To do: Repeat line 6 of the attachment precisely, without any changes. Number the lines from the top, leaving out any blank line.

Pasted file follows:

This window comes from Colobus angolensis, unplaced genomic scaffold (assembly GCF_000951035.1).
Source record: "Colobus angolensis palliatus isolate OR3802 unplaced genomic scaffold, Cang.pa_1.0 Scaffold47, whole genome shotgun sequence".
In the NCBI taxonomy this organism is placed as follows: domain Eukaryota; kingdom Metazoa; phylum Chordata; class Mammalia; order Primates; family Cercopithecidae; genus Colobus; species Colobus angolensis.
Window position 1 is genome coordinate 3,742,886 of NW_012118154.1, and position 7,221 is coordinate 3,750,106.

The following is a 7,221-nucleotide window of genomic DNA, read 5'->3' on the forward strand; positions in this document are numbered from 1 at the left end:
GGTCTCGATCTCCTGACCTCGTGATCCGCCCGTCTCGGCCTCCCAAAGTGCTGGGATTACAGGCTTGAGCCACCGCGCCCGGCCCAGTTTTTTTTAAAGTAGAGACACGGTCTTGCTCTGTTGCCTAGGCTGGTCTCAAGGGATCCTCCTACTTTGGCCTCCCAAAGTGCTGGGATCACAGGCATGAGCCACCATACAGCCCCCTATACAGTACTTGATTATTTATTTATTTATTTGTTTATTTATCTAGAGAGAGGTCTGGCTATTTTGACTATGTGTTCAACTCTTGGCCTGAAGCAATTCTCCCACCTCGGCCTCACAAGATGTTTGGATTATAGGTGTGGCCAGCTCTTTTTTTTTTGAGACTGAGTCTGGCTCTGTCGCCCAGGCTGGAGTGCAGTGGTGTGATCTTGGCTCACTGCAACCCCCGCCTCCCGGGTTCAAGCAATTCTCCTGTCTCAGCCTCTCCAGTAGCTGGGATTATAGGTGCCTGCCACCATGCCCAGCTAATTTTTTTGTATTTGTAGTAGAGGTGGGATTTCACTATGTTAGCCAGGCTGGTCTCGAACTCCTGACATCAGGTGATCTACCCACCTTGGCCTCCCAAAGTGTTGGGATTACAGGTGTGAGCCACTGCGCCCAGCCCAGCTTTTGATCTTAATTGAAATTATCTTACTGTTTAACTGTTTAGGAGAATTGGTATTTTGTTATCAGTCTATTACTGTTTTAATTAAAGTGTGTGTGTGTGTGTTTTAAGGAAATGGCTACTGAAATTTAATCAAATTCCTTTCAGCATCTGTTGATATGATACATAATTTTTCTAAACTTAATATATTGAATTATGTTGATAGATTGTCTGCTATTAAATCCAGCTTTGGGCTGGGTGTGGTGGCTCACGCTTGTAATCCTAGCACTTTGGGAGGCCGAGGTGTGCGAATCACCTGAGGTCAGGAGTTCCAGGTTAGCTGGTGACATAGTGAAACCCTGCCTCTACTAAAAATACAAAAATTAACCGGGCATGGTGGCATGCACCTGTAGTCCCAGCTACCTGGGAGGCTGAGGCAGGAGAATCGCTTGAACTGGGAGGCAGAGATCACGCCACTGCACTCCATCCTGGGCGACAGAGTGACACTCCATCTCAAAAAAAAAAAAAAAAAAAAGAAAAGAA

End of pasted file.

GGTCTCGATCTCCTGACCTCGTGATCCGCCCGTCTCGGCCTCCCAAAGTGCTGGGATTACAGGCTTGAGCCACCGCGCCCGGCCCAGTTTTTTTTAAAGTAGAGACACGGTCTTGCTCTGTTGCCTAGGCTGGTCTCAAGGGATCCTCCTACTTTGGCCTCCCAAAGTGCTGGGATCACAGGCATGAGCCACCATACAGCCCCCTATACAGTACTTGATTATTTATTTATTTATTTGTTTATTTATCTAGAGAGAGGTCTGGCTATTTTGACTATGTGTTCAACTCTTGGCCTGAAGCAATTCTCCCACCTCGGCCTCACAAGATGTTTGGATTATAGGTGTGGCCAGCTCTTTTTTTTTTGAGACTGAGTCTGGCTCTGTCGCCCAGGCTGGAGTGCAGTGGTGTGATCTTGGCTCACTGCAACCCCCGCCTCCCGGGTTCAAGCAATTCTCCTGTCTCAGCCTCTCCAGTAGCTGGGATTATAGGTGCCTGCCACCATGCCCAGCTAATTTTTTTGTATTTGTAGTAGAGGTGGGATTTCACTATGTTAGCCAGGCTGGTCTCGAACTCCTGACATCAGGTGATCTACCCACCTTGGCCTCCCAAAGTGTTGGGATTACAGGTGTGAGCCACTGCGCCCAGCCCAGCTTTTGATCTTAATTGAAATTATCTTACTGTTTAACTGTTTAGGAGAATTGGTATTTTGTTATCAGTCTATTACTGTTTTAATTAAAGTGTGTGTGTGTGTGTTTTAAGGAAATGGCTACTGAAATTTAATCAAATTCCTTTCAGCATCTGTTGATATGATACATAATTTTTCTAAACTTAATATATTGAATTATGTTGATAGATTGTCTGCTATTAAATCCAGCTTTGGGCTGGGTGTGGTGGCTCACGCTTGTAATCCTAGCACTTTGGGAGGCCGAGGTGTGCGAATCACCTGAGGTCAGGAGTTCCAGGTTAGCTGGTGACATAGTGAAACCCTGCCTCTACTAAAAATACAAAAATTAACCGGGCATGGTGGCATGCACCTGTAGTCCCAGCTACCTGGGAGGCTGAGGCAGGAGAATCGCTTGAACTGGGAGGCAGAGATCACGCCACTGCACTCCATCCTGGGCGACAGAGTGACACTCCATCTCAAAAAAAAAAAAAAAAAAAAGAAAAGAA